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Livingston Career and College Access Network

Community Data Dashboard

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Our Purpose

Mission

In order to build and sustain a vibrant economy and healthy community, the Livingston County community must ensure all residents acquire a postsecondary credential. We believe that increasing knowledge of career options, as well as removing barriers to life-long education and career advancement, will assist in achieving this goal.

Postsecondary education is any kind of certificate or degree completion program that provides a transferable award.

According to The Georgetown Center on Education and the Workforce by the year 2020, 70% of the jobs in Michigan will require postsecondary education. Their labor market projects shows how crucial the Big Goal is to our economy. It projects the shortfall of degrees nationally to be 3 million by 2018. Further, it’s data shows that by 2018, 63% of all jobs will require postsecondary training and degrees. For Michigan to reach it’s goal of 60% by 2025, we need approximately 1.3 million additional degrees and certificates.

Our Vision

Livingston College Access Network will build an education, qualified, sustainable, flexible, and adaptable workforce that is attractive to employers by:

Lowering systematic barriers preventing citizens from pursuing and completing career planning activities and postsecondary education.

Delivering a comprehensive and coordinated set of postsecondary access services to students, particularly those who come from low-income families or are first in their families to pursue postsecondary education.

Our Goals

By 2025, 60% of the residents in Livingston County will have a postsecondary degree or valuable credential.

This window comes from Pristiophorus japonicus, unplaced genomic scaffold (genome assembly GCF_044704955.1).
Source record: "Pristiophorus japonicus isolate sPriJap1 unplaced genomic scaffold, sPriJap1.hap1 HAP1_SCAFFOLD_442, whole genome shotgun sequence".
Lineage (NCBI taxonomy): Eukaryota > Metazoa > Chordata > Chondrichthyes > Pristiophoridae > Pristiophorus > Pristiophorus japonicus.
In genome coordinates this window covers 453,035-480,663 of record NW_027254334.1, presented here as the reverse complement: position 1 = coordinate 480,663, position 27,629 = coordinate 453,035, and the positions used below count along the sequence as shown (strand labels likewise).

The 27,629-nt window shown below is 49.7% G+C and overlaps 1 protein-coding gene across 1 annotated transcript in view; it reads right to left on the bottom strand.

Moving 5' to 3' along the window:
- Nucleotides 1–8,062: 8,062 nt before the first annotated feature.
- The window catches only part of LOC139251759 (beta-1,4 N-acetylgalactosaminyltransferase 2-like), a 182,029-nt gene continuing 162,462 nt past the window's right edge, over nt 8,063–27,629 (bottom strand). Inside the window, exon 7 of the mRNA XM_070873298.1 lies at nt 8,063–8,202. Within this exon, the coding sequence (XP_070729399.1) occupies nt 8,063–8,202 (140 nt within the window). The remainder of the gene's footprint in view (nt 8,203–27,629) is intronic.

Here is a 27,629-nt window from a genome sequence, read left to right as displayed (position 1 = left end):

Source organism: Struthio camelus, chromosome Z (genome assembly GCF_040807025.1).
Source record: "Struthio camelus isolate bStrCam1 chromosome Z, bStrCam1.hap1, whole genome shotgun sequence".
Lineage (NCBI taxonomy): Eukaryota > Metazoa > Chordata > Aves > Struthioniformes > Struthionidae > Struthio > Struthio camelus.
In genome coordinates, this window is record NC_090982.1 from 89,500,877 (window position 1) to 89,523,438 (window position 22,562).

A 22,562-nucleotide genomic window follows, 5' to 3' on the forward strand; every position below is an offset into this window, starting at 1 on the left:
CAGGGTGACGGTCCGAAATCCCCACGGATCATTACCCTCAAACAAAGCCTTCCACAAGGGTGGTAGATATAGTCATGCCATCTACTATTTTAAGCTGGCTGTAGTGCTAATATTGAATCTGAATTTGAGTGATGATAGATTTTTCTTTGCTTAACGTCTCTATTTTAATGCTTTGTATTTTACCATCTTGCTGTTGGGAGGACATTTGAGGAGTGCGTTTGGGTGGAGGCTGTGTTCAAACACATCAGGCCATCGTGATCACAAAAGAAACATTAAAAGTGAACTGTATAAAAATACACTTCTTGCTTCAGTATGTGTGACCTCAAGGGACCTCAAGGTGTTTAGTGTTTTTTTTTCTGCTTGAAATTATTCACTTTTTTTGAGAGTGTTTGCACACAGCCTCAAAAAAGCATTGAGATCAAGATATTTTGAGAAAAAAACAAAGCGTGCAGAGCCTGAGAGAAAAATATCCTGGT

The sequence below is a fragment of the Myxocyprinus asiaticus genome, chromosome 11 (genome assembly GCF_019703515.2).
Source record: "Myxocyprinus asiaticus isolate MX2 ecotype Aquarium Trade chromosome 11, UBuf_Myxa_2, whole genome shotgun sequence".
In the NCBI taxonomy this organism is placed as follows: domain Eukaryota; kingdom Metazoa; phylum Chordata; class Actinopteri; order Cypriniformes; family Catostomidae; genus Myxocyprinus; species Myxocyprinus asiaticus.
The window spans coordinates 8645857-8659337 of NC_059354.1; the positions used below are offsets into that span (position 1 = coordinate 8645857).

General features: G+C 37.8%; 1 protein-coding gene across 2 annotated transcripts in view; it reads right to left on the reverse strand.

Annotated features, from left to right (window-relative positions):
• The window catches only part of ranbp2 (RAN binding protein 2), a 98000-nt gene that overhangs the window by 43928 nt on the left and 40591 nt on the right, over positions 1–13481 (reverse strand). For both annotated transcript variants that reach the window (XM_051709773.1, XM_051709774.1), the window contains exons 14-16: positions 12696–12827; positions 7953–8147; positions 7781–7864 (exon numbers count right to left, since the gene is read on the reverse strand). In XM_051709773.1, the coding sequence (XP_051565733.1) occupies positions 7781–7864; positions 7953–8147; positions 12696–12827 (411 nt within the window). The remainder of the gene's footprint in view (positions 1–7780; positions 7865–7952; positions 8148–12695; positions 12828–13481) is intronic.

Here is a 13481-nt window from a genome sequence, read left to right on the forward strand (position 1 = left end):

All Livingston County students will...

Be socially, academically, and financially prepared for postsecondary study in an identified career path by the end of high school.

Begin pursuit of advanced education or training within six months of high school graduation.

Complete a college degree or postsecondary credential within six years of high school graduation.

Financial Readiness

Increase the percentage of Livingston County students who completed the Free Application for Federal Student Aid (FAFSA)

The most commonly cited barrier to postsecondary education is college affordability. Along with being socially, informationally, and academically ready, it is equally important that all students have access to the necessary funds to enroll, persist, and complete a degree/certificate.

Why is this Important?

With the growing media surrounding the increasing average student loan debt, many students have been left wondering, "Is college worth it?". Research shows that individuals with a college degree make, on average, one million dollars more over the course of their lifetime than an individual with only a high school diploma. Research also shows that middle and high school students perceive the cost of college to be 1 million dollars or more. We must ensure students have the financial knowledge, literacy, and readiness to understand the costs and benefits of postsecondary education, and that they have the means available to enroll and complete their degree or credential.

HOW ARE WE DOING?

Completing the FAFSA